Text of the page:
Annual hotel operational costs for water use are often in the order of hundreds of thousands of US$. Some properties involved in the study saved as much as US$9,000 during each year for water alone – this is not counting associated reductions in energy use.

“Overall, businesses in the EarthCheck Certified programme managed to reduce water use annually in the order of 3%, but some were much higher,” Dr Becken said. “The averages may not seem surprising, but they translate to measureable and generally consistent fiscal savings.

“To provide a contrast, I know that if a hotel implements every single water measure possible in a single year, they could achieve between 10%-20% reduction in use. But to do this is very difficult due to the levels of management and implementation required. So to see an average saving of water of 3% year on year across every single EarthCheck Certified participant globally, this is real testament to the success of the programme,” she said.

According to Dr Becken, the biggest barriers facing hoteliers aiming for water conservation are internal. “You need to get your staff involved at every level,” she said. “If your hotel engineer has ideas on how to reduce water use, listen. Conversely, actively seek to educate, empower and reward your staff for their very important role in resource management.”

Dr Becken emphasises the significance of the water/energy nexus. “Hotels can’t use one without the other, and therefore savings in one will create savings in the other. Reduce the use of hot water among your guests, and you save water and electricity at the same time. It’s win win,” Becken said.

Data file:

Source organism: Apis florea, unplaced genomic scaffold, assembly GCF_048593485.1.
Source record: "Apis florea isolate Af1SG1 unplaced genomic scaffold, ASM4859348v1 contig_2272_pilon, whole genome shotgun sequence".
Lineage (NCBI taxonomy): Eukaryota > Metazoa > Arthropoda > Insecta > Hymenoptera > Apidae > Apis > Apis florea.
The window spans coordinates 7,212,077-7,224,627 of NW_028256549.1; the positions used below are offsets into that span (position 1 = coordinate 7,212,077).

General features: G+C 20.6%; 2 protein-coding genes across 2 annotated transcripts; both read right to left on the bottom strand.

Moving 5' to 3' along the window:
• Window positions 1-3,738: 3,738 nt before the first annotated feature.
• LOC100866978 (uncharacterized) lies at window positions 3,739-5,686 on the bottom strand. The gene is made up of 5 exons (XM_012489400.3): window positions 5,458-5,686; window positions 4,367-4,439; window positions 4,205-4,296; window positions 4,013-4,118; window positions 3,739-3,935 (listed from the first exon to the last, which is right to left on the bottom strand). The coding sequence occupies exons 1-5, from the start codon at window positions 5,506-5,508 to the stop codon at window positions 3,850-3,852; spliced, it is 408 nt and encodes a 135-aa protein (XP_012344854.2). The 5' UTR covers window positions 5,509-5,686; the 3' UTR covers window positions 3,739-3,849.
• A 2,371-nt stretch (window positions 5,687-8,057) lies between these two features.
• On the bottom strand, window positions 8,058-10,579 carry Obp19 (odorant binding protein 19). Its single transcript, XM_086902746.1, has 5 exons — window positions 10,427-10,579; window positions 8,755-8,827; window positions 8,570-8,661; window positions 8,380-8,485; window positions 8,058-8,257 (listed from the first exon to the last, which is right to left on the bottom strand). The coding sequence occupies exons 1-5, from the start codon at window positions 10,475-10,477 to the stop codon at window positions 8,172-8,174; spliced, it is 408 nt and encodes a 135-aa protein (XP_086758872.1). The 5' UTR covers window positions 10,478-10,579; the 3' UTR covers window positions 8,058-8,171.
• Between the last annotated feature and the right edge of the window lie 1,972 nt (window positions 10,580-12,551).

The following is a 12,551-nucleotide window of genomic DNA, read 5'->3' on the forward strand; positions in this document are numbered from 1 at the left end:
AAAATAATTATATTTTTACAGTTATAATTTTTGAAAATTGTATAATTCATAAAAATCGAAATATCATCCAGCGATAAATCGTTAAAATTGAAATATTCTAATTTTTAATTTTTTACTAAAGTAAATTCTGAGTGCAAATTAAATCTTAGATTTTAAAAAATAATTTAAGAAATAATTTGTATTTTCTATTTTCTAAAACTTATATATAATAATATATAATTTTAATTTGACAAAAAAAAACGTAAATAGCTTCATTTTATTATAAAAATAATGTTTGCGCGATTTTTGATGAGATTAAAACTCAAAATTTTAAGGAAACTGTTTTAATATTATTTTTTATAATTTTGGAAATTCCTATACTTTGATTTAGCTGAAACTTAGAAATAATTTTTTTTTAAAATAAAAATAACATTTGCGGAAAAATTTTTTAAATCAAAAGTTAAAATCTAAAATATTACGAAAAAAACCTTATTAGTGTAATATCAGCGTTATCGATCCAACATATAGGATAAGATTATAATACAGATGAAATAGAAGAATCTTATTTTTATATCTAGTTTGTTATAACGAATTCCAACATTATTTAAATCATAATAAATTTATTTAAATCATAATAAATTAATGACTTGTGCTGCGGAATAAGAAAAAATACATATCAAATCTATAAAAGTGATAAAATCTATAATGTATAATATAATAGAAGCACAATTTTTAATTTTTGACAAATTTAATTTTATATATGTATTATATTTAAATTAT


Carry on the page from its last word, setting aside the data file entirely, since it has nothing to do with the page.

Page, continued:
In summing up the significance of the EarthCheck study, Dr Becken said it shifted the discussion on environmentally sustainable practices into a business case.

“The facts are now evident that what gets measured can be managed, and if the tourism industry makes changes to reduce its environmental impact, it will absolutely save money,” she said.

“We want the results of this study to be a tool for all levels of management in a hotel or a group to make the case for measuring and managing water use,” Dr Becken said.

Water conservation steps undertaken by EARTHCHECK CERTIFIED members:

  • Installed water-efficient taps, showers, urinals and toilets – a water efficient toilet will use 3-6 litres per flush instead of an average 11 litres, and a water efficient showerhead will reduce water flow to 9 litres per minute instead of 15 litres per minute.
  • Signage in guest rooms: encourage the less frequent changing (and subsequent laundering) of towels and linen, encourage to reduce showers to four minutes.
  • Check: Water meters are recorded daily on-site and spreadsheets are used to monitor any abnormal usage pattern,
  • Plant rooms and logs are checked daily, pipes checked weekly
  • Micro-fibre cleaning techniques and materials used by house-keeping minimise water and chemical use in cleaning practices.
  • No chemicals are used in rooms (except for toilets).
  • Water recycled by wastewater treatment plant is used to irrigate grounds.
  • Regularly maintain all equipment and show vigilance regarding water leaks
  • Auto detect urinals installed in public areas
  • Water harvesting system installed recycling laundry water to service feature fountains and water the garden

Questions for hotel general managers and boards to consider:

  1. Are water meters installed across your hotels?
  2. How much water is used within each department or space?
  3. Can you trace water use over time?
  4. Can you map consumption and use against industry use to benchmark your performance?
  5. Can you calculate use per hotel guest per night?

Find out more: Tourism and Water: From Challenges to Solutions